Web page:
With this blog I’d like to share my point of view on definition and usage of checkpoint-groups. I won’t focus on configuration of checkpoints groups nor using with break-points, log-points and assertions, because these topics are widely discussed in SCN.
This is the reporting of what we (my colleague Sergio Ferrari and myself ) found in a productive system of a customer.
Once you read the official documentation and surfed thru’ the various blogs and wiki pages, you would realize the advantage of the adoption of this tool: improvements in the quality of ABAP codes and correctness of programs, etc …
This is truth, however…with some gaps. Do you want to know why?
I have to be honest; until I had a challenging problem with a standard program, I never used checkpoint groups even for self written ABAP applications.
During the last project I had to fix a bad behavior in a very complex standard transaction and this experience made me aware that everything would be much easier if I activated a checkpoint-group.
The problem I had was strange and had all the characteristics of a program’s bug, but instead of requesting the support of the OSS, I made sure that the origin of that issue was due to any customization as an enhancement implementation, an exit routine or even a repair to the standard.
A voice in mind start repeating: “Ok Andrea … no problem. Just starting from the transaction, get the custom code, activate a break point then check, using the debugger, if the custom code is the cause of the problem …”
It wasn’t so easy!
We mixed data coming from different trace tools generating an accurate list of the custom routines called during the transaction processing ; using this list we activated a lot of break-points (1 break for each custom routine) in order to check that the custom code didn’t influence the normal flow of the standard transaction…
Well, if I set a checkpoint group and added a BREAKPOINT ID statement in all the custom routines, my analysis would be very easy!
I spent a lot of time in reading ABAP code and debugging applications and I can assure, that SAP standard code makes a wide use of the checkpoints groups.
In my opinion this is one key to good, robust and efficient programming; very often we are tempted to quickly code a new functionality without looking forward…
Although we wrote one of the most beautiful ABAP program in the world, what could we use in order to analyze the program in case of problems?
Checkpoint group as a standard of custom developments 😉
Try to look forward and imagine that maybe someone else will have to solve an issue of an application written by us.…
Why don’t we start using the checkpoint groups as a standard?
Beware of the LOG-POINTS
As we already know, the LOG-POINTs can be used to collect the values of some variables in order to allow the developers to analyze their content and solve the problems but… once activated do not forget to turn them off!!!
It can happen that, for any reason, the value of the profile parameter abap/aab_log_field_size_limit has been set to 0 (no restriction) by system administrators (see docu), checkpoints have been activated and an huge amount of collected log records was never cleaned-up.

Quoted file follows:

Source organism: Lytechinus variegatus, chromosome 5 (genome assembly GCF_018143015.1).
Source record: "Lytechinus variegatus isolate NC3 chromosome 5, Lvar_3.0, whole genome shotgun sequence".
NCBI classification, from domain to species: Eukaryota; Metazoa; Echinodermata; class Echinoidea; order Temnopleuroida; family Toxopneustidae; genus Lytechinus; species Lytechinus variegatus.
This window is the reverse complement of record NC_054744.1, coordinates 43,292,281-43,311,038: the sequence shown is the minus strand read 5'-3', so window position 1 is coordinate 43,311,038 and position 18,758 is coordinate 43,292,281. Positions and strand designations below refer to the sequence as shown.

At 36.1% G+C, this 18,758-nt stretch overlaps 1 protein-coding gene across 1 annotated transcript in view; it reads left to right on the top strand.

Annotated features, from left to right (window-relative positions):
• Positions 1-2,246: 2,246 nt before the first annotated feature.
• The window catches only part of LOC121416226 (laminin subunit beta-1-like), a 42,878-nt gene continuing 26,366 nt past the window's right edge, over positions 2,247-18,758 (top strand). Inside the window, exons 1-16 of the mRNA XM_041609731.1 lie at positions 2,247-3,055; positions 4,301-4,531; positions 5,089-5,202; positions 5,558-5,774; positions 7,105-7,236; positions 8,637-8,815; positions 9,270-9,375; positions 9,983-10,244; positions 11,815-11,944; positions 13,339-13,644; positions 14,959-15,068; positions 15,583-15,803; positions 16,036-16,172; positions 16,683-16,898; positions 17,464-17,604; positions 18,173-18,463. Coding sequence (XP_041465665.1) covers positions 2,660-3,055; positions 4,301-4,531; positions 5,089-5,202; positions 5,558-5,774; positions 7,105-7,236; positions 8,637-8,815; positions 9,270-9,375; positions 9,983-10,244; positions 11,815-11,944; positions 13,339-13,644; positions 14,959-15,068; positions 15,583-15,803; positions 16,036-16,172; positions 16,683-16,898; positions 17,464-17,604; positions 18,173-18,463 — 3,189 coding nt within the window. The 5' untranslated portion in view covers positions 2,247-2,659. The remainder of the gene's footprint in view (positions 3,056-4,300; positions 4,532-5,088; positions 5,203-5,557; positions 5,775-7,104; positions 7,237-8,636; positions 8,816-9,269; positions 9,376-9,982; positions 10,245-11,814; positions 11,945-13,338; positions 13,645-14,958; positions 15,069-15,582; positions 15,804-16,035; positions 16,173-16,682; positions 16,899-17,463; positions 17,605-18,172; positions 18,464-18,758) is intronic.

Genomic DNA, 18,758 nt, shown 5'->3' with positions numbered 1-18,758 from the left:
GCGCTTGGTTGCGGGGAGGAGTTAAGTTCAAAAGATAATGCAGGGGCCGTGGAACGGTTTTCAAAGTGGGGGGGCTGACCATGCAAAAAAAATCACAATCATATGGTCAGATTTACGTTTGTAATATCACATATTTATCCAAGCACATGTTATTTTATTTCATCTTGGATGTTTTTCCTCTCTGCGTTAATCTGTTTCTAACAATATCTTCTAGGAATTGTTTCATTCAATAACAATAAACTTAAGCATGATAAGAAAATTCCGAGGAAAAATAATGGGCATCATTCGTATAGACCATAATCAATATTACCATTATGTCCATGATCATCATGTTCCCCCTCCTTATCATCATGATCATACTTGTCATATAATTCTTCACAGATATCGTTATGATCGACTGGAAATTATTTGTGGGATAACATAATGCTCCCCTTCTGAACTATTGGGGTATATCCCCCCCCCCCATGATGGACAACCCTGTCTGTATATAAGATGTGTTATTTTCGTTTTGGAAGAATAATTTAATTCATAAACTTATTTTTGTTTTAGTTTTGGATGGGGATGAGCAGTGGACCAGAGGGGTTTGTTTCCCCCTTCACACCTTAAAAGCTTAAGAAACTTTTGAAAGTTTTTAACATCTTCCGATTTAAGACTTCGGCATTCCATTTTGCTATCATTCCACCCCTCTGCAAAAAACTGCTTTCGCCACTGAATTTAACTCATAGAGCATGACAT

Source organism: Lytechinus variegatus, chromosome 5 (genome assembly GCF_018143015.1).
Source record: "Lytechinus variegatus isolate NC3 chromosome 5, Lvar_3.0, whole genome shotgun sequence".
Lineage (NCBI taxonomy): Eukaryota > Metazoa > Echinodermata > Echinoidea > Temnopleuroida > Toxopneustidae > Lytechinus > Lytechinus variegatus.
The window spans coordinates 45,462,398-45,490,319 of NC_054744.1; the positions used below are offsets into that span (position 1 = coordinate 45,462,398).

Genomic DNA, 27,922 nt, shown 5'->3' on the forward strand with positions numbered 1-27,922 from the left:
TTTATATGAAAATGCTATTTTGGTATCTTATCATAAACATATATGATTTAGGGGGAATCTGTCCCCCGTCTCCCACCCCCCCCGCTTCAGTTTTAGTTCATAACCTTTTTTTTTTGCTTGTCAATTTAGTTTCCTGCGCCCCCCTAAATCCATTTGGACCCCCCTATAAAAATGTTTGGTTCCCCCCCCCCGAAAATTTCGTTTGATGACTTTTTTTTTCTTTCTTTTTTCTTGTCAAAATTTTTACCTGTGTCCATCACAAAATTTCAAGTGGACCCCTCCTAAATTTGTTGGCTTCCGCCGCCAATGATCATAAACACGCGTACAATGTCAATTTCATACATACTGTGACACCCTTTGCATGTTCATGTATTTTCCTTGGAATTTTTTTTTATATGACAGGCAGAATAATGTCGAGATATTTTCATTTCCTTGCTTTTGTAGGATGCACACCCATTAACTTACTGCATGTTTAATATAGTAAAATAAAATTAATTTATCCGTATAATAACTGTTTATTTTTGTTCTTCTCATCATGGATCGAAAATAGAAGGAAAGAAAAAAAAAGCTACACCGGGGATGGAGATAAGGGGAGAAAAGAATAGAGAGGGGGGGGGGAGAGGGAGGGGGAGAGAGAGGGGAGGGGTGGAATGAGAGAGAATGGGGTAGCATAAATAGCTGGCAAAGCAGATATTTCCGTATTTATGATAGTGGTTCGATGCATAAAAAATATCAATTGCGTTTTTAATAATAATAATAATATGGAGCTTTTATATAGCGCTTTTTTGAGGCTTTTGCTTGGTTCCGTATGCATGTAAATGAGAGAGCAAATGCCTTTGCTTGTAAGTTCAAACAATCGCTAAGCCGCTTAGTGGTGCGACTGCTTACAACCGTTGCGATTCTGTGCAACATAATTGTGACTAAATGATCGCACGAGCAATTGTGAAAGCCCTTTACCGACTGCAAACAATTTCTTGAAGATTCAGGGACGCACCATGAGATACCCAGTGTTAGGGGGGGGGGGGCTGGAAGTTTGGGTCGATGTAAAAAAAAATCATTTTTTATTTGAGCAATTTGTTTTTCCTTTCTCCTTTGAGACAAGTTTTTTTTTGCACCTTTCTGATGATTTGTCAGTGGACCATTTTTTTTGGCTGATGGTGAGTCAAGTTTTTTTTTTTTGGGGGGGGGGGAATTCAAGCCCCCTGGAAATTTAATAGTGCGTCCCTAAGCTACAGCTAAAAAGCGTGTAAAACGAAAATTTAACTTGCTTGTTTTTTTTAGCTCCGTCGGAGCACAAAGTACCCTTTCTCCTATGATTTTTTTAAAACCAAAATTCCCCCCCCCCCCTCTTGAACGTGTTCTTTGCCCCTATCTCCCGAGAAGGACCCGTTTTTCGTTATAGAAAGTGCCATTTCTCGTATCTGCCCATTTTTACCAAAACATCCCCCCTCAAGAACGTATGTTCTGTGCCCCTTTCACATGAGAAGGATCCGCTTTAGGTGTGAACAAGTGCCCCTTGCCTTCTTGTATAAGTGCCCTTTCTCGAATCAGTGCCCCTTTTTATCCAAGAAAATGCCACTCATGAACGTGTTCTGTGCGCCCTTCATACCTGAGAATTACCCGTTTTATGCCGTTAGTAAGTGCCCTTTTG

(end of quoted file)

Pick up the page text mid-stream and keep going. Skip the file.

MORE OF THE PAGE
Once LOG-POINTs are activated, log data are collected in tables SRTM_SUB and SRTM_DATAX; over time, these two tables contain so many records that transactions /nSAAB and /nSRTM became no more useful; any query on checkpoint group logs takes very long runtime and even worst they never end so that it is not possible to delete the logs.
Generally a checkpoint wouldn’t be active for such a long time and create so many entries, but this can happen; we discovered at one customer more than 40 millions of records in table SRTM_SUB.
Unfortunately SAP doesn’t provide a report which would delete such large numbers of entries in batch and the easiest solution would be that the DBA team truncates the two mentioned database tables (SRTM_DATAX and SRTM_SUB).
These tables are used only for checkpoints (trx SAAB) and won’t lose any productive data when truncating these tables.
Is everything under control?
One thing that I don’t like in this tool is that once you activate a checkpoint group you must also remember to deactivate it.
Yes it’s real; SAP doesn’t provide a mechanism for automatically deactivate a checkpoint group nor a concept of time validity, especially for the LOG-POINTS.
1. How could I check how many checkpoints groups are active in my system?
The first method is absolutely standard; you can get a list of all the active checkpoints groups directly from the SAAB transaction by selecting the menu: Activation> Display> ALL
However, if you need to perform this simple but useful check as a scheduled background job , I implemented a simple report and the code snippet can be found here.
2. How could I delete the active checkpoints groups?
All the checkpoint activation can be deleted from the SAAB transaction by selecting the menu: Activation> Delete> ALL
3. How could I delete the records in the log tables?
The easiest solution would be that the DBA team truncates the SRTM_DATAX and SRTM_SUB tables , but we love abap programming so the following snippet could be useful
Hope this helps 😉